Method

Gather very thick lettuce stalks. They absolutely must be very young so that they are crisp and are not at all woody. Scald them with boiling water, peel, and cut into small pieces. Sprinkle thoroughly with grated ginger so that all the pieces are covered and set on ice for 3 days. Remove, wash, and rinse in pure water. Boil like ordinary preserves, adding for each lb of sugar 1 sliced root of white ginger to cook with the jam. After cooking, remove the pieces of ginger. This jam will resemble imported ginger jam. If the syrup becomes watery, pour it off and recook it with more sugar. Pour over the jam when cool.

For every lb of lettuce, use 1 lb sugar, ½ glass water, 2 spoons of ground ginger, and a piece of whole ginger.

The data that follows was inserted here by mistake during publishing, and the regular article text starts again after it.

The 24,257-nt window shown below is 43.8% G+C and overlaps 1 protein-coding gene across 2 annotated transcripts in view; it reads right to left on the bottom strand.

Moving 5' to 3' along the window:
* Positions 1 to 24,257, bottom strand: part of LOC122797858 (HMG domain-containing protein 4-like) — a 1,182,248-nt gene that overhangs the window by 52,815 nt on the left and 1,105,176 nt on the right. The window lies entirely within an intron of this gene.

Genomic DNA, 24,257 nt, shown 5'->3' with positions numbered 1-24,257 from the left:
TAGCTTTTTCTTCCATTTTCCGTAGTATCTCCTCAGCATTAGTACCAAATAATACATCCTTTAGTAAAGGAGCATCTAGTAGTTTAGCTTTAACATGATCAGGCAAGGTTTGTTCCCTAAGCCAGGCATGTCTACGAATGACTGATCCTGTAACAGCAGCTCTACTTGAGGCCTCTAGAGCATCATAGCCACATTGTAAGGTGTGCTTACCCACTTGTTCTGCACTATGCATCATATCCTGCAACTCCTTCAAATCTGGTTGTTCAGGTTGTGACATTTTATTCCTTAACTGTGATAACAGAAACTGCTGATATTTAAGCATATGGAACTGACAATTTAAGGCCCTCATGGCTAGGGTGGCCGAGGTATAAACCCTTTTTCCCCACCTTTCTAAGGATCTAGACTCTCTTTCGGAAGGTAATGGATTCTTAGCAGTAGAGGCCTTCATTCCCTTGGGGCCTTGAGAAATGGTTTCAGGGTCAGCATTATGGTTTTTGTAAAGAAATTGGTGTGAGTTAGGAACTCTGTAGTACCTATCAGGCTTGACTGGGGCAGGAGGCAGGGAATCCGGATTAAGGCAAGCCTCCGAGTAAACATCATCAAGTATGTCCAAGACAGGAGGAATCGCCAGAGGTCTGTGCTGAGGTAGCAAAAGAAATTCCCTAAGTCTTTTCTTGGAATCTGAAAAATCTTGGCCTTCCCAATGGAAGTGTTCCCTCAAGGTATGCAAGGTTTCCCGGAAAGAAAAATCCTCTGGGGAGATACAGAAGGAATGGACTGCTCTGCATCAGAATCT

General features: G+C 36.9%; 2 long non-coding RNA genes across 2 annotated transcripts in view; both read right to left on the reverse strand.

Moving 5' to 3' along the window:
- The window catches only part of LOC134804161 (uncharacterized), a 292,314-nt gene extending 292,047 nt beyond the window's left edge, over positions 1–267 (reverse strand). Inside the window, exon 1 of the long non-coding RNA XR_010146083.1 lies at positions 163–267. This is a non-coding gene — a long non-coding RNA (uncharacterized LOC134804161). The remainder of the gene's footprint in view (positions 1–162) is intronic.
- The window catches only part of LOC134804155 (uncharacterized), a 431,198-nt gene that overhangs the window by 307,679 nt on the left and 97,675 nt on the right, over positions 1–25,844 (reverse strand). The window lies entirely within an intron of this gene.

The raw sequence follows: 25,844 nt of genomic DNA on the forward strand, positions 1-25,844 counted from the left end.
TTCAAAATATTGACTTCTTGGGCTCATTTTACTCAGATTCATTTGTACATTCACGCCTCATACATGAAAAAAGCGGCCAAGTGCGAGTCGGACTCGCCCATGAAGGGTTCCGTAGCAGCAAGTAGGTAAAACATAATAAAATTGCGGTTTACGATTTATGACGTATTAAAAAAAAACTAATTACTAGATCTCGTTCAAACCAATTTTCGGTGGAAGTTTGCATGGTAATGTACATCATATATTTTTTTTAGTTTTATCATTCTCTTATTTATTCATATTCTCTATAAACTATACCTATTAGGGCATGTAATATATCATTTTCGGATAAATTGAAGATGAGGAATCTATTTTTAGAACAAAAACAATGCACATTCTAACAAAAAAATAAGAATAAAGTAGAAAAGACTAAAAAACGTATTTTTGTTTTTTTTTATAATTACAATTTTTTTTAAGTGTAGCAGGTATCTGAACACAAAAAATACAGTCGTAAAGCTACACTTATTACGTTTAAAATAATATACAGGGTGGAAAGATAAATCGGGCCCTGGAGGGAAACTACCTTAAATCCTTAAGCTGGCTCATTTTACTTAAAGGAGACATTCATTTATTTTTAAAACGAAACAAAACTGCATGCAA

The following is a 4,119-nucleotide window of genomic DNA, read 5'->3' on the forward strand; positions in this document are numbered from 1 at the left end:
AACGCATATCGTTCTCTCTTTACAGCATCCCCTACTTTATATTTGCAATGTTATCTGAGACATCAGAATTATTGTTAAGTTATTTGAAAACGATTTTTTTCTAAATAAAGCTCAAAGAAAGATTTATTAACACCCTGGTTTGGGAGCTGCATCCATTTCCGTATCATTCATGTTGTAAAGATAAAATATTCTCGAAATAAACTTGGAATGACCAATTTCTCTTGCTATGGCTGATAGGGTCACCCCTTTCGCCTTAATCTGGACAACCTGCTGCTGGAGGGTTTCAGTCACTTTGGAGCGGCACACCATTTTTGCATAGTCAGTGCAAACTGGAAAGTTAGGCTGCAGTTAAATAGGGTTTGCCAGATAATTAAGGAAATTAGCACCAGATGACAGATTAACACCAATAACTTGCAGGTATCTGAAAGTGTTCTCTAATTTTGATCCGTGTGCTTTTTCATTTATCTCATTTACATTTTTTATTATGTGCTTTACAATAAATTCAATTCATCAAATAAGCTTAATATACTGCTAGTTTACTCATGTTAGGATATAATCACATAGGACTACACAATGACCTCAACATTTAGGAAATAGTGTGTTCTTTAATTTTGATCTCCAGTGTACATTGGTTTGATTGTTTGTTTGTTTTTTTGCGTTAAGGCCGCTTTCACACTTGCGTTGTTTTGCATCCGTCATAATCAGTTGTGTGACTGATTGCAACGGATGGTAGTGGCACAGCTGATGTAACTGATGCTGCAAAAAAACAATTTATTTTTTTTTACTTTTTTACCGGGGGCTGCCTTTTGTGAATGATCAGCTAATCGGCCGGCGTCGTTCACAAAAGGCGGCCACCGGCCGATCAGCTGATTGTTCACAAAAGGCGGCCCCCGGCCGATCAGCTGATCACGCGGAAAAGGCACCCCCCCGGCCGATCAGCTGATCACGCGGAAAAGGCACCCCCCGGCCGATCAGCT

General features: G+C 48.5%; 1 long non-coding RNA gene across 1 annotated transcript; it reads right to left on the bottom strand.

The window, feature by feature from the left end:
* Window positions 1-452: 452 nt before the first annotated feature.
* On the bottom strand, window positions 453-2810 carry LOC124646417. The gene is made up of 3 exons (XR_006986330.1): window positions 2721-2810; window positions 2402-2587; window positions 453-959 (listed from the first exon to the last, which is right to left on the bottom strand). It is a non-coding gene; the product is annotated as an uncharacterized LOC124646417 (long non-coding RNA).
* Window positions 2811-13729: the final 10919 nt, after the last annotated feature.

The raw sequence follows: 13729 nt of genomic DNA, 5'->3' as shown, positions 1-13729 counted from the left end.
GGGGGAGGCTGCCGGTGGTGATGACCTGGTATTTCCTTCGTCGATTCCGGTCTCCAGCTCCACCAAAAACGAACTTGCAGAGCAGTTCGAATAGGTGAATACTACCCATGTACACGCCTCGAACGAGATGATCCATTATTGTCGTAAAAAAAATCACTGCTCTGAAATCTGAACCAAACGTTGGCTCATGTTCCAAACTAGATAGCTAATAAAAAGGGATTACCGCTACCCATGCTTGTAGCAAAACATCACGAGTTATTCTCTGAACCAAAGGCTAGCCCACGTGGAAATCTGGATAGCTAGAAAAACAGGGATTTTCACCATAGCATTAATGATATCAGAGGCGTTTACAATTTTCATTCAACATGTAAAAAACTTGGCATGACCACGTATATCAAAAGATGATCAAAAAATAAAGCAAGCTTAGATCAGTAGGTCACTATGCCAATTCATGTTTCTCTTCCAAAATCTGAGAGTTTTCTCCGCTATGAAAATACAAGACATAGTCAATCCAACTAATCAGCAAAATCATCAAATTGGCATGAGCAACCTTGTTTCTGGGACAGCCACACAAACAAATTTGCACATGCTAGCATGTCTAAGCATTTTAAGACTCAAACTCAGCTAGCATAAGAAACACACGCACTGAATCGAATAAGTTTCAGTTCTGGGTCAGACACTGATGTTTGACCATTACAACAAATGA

*According to Pokhlebkin, Russians first adopted the Tartar practice of preserving root vegetables with honey (and later sugar) in the seventeenth century following the Russian acquisition of the khanates of Astrakhan, Kazan, and Siberia under Ivan the Terrible. (Pokhlebkin, Natsional’nye kukhni, 9.) This date seems late, but one must be careful to distinguish between the adoption of a particular technique in a given cuisine and the known use of the technique in other cultures. Certainly honey was known as a preservative in the ancient world. Greek physicians valued its medicinal properties and the Romans used honey extensively in their cooking, even for seasoning and preserving lettuce and root vegetables, a practice that was continued in medieval England. (Wilson, Food and Drink in Britain, 278; Edwards, The Roman Cookery of Apicius, 10; and Curye on Inglysch, 120–121.) Barbara Wheaton brought to my attention the fact that La Varenne was already preserving lettuce stalks in sugar in France in the 1650s, which is the same period that the Tartar preserves reputedly were introduced to Russian cuisine. (La Varenne, Le Cuisinier françois, 491.)

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